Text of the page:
Next, Neon Trees gave us a dose of upbeat alternative rock. Singer Tyler Glenn mentioned the year he was born in the first song, “1983,” but you had to listen closely to his quick, clipped speech. Was he an auctioneer in a past life? The band’s drum kit said “Fame is Dead,” but they don’t seem afraid to try and seek it out. Glenn even jumped into the pit to rub sweaty elbows with fans. Energy remained high on songs like “Everybody Talks” and “Animal” as the crowd seemed to gain their second wind, happily pogoing on the lawn.
It was a shame that Florence + The Machine seemed to experience the first technical difficulties of the day. Florence Welch’s voice is a precious instrument indeed, and she seemed a bit shaken when the band got off to a false start. After a few opening numbers, she seemed to relax and looked especially stunning in a pink and black floral Gucci gown. As she offered “Cosmic Love” and “Rabbit Heart” into the setting sun, a quiet reverence settled over the audience. Welch truly connects with the notes that she sings and uses the length of the entire stage to pose and express herself. Some of the most beautiful photographs of the day likely included her striking performance.
Girl Talk is DJ Gregg Michael Gillis mixing and mashing up hits from yesteryear and today. He had a crowd of kids dancing on stage and an impressive light show that made for an impromptu rave in the park. Vendors sold glowing trinkets and plenty of fans brought LED toys and neon hula hoops. The colorful show included something for everyone: Metallica mixed with Rihanna. Eminem with Adele. Tag Team with Teenage Wasteland. I’d call that one “The Who–There It Is!”
At 9PM all 52,000 concert-goers gathered for the festival’s headliners, Pearl Jam. Although the two-hour set was exceptional, fans sitting on different sides of the field mentioned spotty sound problems. The band first launched into “Why Go Home?” and later, “Better Man” had the whole crowd singing with vocalist Eddie Vedder. Next, we heard a PSA from Vedder asking us to vote in the Presidential election followed with “Know Your Rights” by The Clash. Pearl Jam even dedicated a song to their former producer Brendan O’ Brien, who was in attendance on Saturday. “Nothingman” and “Black” were the most heartfelt offerings of the night, which ended with “Alive,” and Neil Young’s “Rockin’ in the Free World.” Drummer Matt Cameron, who also played with Soundgarden, kept the band’s pulse pounding throughout the show. Guitarists Stone Gossard and Mike McCready, along with bass player Jeff Ament have performed with Vedder for 20 years now and it’s obvious that they share a strong bond and respect in addition to incredible talent.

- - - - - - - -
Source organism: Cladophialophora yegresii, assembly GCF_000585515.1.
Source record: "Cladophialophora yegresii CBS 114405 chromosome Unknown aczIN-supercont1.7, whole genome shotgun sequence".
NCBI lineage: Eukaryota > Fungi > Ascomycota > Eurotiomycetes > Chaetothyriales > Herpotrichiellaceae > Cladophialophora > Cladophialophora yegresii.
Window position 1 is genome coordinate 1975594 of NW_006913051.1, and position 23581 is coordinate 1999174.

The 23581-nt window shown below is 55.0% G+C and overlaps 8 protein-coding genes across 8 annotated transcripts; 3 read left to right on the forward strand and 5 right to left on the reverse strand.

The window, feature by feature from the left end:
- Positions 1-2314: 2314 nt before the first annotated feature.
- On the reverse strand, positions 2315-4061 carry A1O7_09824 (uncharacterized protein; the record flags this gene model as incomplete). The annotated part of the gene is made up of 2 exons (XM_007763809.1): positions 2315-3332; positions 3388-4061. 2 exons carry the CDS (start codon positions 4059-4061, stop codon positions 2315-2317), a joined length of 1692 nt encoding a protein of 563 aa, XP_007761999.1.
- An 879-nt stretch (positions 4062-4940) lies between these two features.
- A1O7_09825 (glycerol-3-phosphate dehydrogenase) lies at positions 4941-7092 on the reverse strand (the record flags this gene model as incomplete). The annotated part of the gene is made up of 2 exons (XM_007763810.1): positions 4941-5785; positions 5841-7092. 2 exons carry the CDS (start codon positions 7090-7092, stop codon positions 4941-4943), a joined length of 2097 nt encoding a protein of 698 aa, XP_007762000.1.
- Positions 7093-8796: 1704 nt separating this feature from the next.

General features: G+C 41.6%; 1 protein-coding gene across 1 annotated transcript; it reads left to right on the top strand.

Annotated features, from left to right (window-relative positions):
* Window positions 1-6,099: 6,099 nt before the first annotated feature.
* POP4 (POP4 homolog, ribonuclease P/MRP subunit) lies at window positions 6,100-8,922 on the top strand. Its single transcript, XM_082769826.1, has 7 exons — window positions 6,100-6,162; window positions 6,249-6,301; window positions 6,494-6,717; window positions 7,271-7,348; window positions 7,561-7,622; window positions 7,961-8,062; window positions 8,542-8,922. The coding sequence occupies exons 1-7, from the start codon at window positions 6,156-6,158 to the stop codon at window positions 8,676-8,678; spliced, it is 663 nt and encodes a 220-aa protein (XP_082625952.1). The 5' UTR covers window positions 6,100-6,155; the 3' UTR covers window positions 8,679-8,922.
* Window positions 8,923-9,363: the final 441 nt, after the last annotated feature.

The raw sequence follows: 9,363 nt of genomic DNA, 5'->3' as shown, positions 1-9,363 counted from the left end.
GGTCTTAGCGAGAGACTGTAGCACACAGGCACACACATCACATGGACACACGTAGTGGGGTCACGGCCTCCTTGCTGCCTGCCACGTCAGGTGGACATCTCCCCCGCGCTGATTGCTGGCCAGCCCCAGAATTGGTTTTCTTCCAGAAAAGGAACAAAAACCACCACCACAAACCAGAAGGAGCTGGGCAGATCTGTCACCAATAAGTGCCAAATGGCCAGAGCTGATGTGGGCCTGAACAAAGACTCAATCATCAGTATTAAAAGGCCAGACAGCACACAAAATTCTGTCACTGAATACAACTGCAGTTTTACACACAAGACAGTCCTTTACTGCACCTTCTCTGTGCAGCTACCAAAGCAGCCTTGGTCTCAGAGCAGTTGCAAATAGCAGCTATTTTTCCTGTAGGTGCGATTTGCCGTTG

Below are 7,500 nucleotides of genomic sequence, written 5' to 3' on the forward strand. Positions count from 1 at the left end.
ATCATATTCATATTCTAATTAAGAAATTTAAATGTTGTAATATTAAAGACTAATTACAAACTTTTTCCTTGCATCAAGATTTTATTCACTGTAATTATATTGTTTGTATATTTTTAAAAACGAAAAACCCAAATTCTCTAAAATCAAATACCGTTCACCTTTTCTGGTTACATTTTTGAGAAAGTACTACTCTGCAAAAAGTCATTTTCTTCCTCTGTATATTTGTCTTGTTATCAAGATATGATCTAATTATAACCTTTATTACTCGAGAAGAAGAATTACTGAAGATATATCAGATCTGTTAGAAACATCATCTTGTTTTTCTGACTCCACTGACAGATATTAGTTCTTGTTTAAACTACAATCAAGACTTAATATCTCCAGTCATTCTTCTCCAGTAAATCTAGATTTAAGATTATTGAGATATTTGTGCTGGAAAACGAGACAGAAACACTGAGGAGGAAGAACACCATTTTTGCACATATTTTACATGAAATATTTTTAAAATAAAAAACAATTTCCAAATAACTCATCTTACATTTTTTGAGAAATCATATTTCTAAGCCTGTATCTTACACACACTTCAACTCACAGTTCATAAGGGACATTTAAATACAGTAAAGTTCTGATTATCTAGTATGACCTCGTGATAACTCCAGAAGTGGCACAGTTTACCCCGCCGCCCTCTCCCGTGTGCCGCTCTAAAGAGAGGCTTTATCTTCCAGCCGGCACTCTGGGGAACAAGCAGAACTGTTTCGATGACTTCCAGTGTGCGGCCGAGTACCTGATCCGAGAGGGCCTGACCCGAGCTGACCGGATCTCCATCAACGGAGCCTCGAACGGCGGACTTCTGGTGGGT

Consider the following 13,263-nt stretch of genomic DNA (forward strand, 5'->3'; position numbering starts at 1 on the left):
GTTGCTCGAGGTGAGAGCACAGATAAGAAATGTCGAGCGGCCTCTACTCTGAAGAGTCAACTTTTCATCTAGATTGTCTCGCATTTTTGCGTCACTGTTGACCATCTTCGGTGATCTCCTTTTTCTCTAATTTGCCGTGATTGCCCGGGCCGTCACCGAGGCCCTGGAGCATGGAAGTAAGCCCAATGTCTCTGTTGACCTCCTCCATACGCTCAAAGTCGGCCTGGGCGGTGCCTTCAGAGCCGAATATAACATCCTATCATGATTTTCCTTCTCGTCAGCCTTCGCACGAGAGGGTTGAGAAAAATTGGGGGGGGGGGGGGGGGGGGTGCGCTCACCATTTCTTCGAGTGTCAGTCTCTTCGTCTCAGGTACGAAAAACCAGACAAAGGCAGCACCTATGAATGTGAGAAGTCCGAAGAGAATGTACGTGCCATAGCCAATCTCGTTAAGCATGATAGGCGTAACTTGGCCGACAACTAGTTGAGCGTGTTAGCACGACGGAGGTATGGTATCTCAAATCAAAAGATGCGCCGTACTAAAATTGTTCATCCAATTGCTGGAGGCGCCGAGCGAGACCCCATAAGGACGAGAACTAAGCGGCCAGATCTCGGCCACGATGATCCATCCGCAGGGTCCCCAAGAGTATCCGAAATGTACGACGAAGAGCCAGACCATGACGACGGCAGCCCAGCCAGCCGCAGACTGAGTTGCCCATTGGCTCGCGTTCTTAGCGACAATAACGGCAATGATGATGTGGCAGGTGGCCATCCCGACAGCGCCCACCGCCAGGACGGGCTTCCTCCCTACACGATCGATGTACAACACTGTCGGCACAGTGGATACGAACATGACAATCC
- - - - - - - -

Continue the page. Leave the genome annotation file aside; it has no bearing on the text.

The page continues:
Thanks to a solid lineup, beautiful weather and hard-working support staff, Music Midtown 2012 seemed to have all the success of the festival’s glory days. But the times, they are a-changing. In years past, most fans would have their eyes glued to the performances on stage. But at any given moment this past weekend, 1 out of every 2 fans would be sending a text, tweet, or uploading photos or videos of the show. From one perspective, this could mean a more communal music experience (which is what a festival’s all about). Yet our mobile devices can also take us out of the “moment” when the crowd connects with the band, when the singer looks out to lock eyes with a devoted fan, or when a father wants to share the music of his youth with his son. Would anyone attend Music Midtown as a Wireless-less Fest? With only your memories or a t-shirt to prove you were there?
Slacker Radio showcased a slick artist’s lounge where rising stars like LP and Neon Trees stopped by for interviews. While 92.9 DAVE FM, a long-time supporter of bands like Garbage and Pearl Jam, had a quiet tent still standing just a week before the alternative rock station is scheduled to go off the air. Music fans in Atlanta have seen many changes over the years, but it looks like Music Midtown is here to stay–with both respect for its nostalgic roots and a platform for young artists to come.
Photos in order: O’ Brother, Civil Twilight, LP, Garbage, Ludacris, Neon Trees, Florence + The Machine, Girl Talk, and Pearl Jam.
photos will be added once approval is granted.